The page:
After a summer of dormancy, Miami finally awoke from it’s slumber. While locally The Miami FC took home the NPSL Championship, there have been no friendlies in the Magic City. Miami was set to miss European club friendlies for the first time since 2016. That all changed with a late addition of two European mega powers in Barcelona and Napoli.
Two years removed from their previous clash in South Florida, Venezuela and Ecuador took the pitch behind the support of thousands of their patriots. South Florida has long been the destination for Latin American migration, and it showed proudly with the amount of Venezuelan and Ecuadorian fans at Hard Rock Stadium. Over 12,000 showed for a friendly that was missing some notable superstars for both nations.
Las selecciones de Ecuador v Venezuela se enfrentarán esta noche en el Hard Rock Stadium de Miami para comenzar los preparativos para sus campañas de la Copa América 2019.
The world’s game returns to the beautiful confines of Hard Rock Stadium Saturday night for yet another CONMEBOL showdown. Last year we were graced with a great matchup between Chile and Peru that brought out thousands of South American transplants. This weekend, expect the same as Venezuela and Ecuador look to give hope to their South Floridian fans ahead of this year’s Copa America.
Hard Rock Stadium announced this week that the stadium will be hosting two friendlies this year, including Brazil, Colombia, Ecuador and Venezuela.
On June 1, Venezuela and Ecuador will face off. On Sept. 6, Colombia will play Brazil.
Brazil faced off against Colombia at the stadium in 2014, fresh off its 7-1 thrashing at the hands of Germany in the 2014 FIFA World Cup. The Brazilians defeated Los Cafeteros 1-0.
Miami-Dade County is responsible for three of the 10 teams competing for a state championship in boys soccer this week. Palmer Trinity (Class 1A), Immaculata-LaSalle (Class 2A) and Felix Varela (Class 5A) high schools will all attempt to bring home FHSAA boys soccer titles in games at Spec Martin Stadium in DeLand.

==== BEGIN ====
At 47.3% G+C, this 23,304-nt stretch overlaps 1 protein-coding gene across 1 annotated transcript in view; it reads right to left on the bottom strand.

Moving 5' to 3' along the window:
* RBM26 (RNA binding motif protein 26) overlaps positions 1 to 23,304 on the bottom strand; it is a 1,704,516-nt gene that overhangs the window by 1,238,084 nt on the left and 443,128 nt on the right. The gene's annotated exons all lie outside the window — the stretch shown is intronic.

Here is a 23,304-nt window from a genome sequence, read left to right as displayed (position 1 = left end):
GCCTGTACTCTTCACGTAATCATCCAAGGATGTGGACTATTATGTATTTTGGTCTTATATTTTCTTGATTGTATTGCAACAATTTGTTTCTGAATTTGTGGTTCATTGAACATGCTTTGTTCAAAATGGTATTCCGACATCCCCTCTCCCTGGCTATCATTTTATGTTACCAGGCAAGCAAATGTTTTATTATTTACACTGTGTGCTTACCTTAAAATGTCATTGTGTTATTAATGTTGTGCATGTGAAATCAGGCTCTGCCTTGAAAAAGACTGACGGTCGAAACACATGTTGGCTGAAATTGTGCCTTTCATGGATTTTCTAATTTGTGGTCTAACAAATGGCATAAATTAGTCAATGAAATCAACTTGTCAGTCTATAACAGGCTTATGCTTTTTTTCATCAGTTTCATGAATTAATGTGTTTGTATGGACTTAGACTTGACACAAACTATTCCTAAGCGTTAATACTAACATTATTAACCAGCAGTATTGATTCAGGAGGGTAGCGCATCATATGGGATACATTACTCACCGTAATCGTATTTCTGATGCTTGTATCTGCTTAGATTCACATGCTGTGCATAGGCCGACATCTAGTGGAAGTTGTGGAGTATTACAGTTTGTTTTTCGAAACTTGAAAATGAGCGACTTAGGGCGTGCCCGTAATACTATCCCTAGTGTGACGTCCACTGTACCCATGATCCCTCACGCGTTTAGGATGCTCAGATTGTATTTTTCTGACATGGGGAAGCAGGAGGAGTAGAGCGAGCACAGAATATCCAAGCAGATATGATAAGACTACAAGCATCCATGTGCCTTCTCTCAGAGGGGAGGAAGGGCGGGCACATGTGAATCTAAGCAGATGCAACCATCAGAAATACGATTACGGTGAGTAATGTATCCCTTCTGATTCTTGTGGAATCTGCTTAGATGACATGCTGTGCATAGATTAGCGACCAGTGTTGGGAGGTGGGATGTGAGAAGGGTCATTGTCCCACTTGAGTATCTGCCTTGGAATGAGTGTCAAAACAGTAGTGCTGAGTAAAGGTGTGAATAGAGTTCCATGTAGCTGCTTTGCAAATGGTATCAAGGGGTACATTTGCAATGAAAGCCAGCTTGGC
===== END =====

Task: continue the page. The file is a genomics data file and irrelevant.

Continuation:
Fernando Clavijo, a Uruguayan-born defender who rose to prominence in the United States as a player, manager and director, passed away Friday after a nearly five-year battle with multiple myeloma.
Fernando Clavijo came to the United States in 1979 to join the New York Apollo of the American Soccer League. He would stay in the U.S., eventually gaining American citizenship in 1987. That decision led to the unlikely role he played in the 1994 FIFA World Cup, where a 38-year-old Clavijo would start three of four games for the host Americans.
Clavijo’s coaching career began as a player-coach in 1991, but he would spend most of the rest of his life on the sidelines. His first journey to South Florida came in 1998, when he led the Florida ThunderCats of the National Professional Soccer League, an indoor team based at what is now the BB&T Center in Broward County.
He would spend time leading two Major League Soccer clubs (New England Revolution 2000-2002, Colorado Rapids 2005-2008) and one national team (Haiti 2003-2005).
After his stint with Colorado, he took a job with Traffic Sports USA, serving as the Director of Soccer for the company and for Miami FC, its entry into the United Soccer League.
From there, Clavijo became FC Dallas’ Technical Director. He remained in that position until his death in Fort Lauderdale on Friday.
Miami Soccer Academy defeated Miami United by four goals to two in the final of the inaugural South Florida Champions Cup.
Fado Irish Pub, a staple in downtown’s Brickell area and home to Miami Arsenal Supporters Club and American Outlaws supporters groups, closed permanently after Monday night’s last call.
The UPSL fall season is in full swing and the fixture computer finally threw up an all-Miami clash on a Saturday evening. Florida Soccer Soldiers faced Union Deportivo Miami at the Orange Bowl Field at Ives Estates Park.